Heart1.com: Great Information, Real Community, Better Living.
 Register
 Login
 Main Page
 Heart News
Feature Story
 Education Center
Conditions
Procedures
Diagnostics
 Heart Attack Center
Prevention
Survivors
Dr. Tod Engelhardt  Heart
 Hero™

Dr. Tod Engelhardt:
Combating Major Blood Clots.
About Heroes
 Join the Discussion  in  Our Forums
 Community
Heart1 Forums
Patient Stories
 Reference
Online Resources
Video Library
advertisement
Search the Body1 Network
March 26, 2019  
HEART NEWS: Feature Story

  • Print this Article
  • Email this Article
  • Links/Reprints
  • Patients Size Up Risk of Heart Disease

    Questionnaire Helps Patients Size Up Risk of Heart Disease


    December 01, 2004

    By: Diana Barnes-Brown for Heart1

    Researchers of the Framingham Heart Study in Framingham, Massachusetts have invented a questionnaire that they say will help patients learn their own risk of developing heart disease after providing a few simple answers.

    To complete the questionnaire, patients must fill out a one-page form asking for information about factors such as cholesterol, high blood pressure, diabetes, and smoking. Patients can fill out the questionnaire either by hand or on a computer, and as long as they have the necessary data on hand, their score can be processed immediately and either sent to doctors or used by patients themselves to aid in the practice of good heart health.

    The questionnaire has the potential to provide advantages for patients and caregivers both, because it offers a single “universal” number rather than a series of complex test results that have to be reinterpreted every time they are examined. Also, the questionnaire gives patients a reading of where their own numbers are in comparison to those belonging to people with a clean bill of health.

    The assessment technique is still a novelty in the medical community, but if it is found to be an accurate indicator over time, it could be instrumental in making heart risk assessment much easier and far more efficient. It also has the potential to help the average patient get more involved in his or her heart health, by turning a range of confusing information into an informative, easy-to-interpret number on a relativity scale.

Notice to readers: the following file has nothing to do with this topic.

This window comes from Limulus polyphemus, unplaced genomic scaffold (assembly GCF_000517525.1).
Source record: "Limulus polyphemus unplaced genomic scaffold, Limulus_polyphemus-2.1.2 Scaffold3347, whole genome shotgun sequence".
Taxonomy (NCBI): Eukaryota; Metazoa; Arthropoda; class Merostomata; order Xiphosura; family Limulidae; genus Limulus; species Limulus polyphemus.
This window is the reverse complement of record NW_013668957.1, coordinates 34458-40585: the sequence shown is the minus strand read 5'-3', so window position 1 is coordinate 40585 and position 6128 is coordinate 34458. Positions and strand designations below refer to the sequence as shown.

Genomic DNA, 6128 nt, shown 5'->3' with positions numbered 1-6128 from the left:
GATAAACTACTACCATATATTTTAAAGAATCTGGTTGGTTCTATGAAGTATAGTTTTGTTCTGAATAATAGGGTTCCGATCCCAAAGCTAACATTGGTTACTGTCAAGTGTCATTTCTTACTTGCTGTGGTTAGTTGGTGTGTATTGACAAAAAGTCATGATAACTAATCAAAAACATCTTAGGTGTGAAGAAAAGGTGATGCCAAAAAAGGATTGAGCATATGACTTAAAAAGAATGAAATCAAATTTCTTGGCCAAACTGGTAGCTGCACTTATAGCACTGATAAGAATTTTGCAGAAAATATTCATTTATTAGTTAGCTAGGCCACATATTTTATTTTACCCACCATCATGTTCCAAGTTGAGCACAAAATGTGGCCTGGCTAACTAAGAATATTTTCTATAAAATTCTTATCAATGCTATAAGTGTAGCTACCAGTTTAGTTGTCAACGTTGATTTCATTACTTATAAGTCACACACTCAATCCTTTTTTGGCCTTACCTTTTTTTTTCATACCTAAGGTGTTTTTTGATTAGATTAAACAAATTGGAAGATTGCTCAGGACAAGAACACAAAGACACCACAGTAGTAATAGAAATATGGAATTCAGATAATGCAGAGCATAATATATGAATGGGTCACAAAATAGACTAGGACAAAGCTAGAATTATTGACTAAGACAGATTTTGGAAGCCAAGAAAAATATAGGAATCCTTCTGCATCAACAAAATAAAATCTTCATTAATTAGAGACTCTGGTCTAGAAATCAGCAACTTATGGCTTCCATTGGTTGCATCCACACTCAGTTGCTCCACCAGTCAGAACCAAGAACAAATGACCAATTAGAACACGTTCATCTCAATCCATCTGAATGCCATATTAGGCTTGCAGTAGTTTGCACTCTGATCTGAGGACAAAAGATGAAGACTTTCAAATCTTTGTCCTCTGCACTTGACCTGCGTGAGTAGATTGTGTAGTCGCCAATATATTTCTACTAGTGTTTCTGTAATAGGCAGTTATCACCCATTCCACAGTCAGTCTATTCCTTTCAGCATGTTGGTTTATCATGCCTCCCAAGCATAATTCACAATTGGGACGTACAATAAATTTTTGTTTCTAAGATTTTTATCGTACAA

The Framingham Heart Study is a research project that began roughly 50 years ago, thanks to the U.S. Public Health Service’s decision to base their epidemiological heart health study in the area. Since then, it has grown with the help of funding and researchers from the National Heart Institute (now known as the National Heart, Lung, and Blood Institute) and the Boston University School of Medicine. The Study has been responsible for a number of influential findings regarding heart health and risk factors.

    Source: Framingham Heart Study

    Last updated: 01-Dec-04

    Comments

  • Add Comment
  •    
    Interact on Heart1

    Discuss this topic with others.
     
    Feature Archives

    Heart Disease Patients Need to Exercise to Benefit from the Protective Effects of Wine

    Effective Treatment for Heart Failure Possible Following Discovery of Heart Molecule

    Significant Decrease in Heart Disease after Prison Smoking Bans

    Heart Failure Patients Who Sleep Poorly Are at Double the Risk for Hospitalization

    Long-Term Survival Possible for Pediatric Heart Transplant Patients

    Next 5 Features ...

    More Features ...
       
     
    Related Multimedia

    The risk of cardiac death due to a lower ejection fraction

    Plaques/fatty deposits as a cause for a heart attack

    Cholesterol and the Ejection Fraction: Risk factors for Cardiac Arrests - Interview with Dr. Coman

    More Features ...
     
    Related Content
    Skip the Fat and Sodium to Stay Stroke Free

    Heart Disease Causes Seen Same Worldwide

    Heart Failure

    Heart Disease (CAD

    Heart Attack

    More Features ...
     
    Home About Us Press Jobs Advertise With Us Contact Us
    advertisement
    © 2019 Body1 All rights reserved.
    Disclaimer: The information provided within this website is for educational purposes only and is not a substitute for consultation with your physician or healthcare provider. The opinions expressed herein are not necessarily those of the Owners and Sponsors of this site. By using this site you agree to indemnify, and hold the Owners and Sponsors harmless, from any disputes arising from content posted here-in.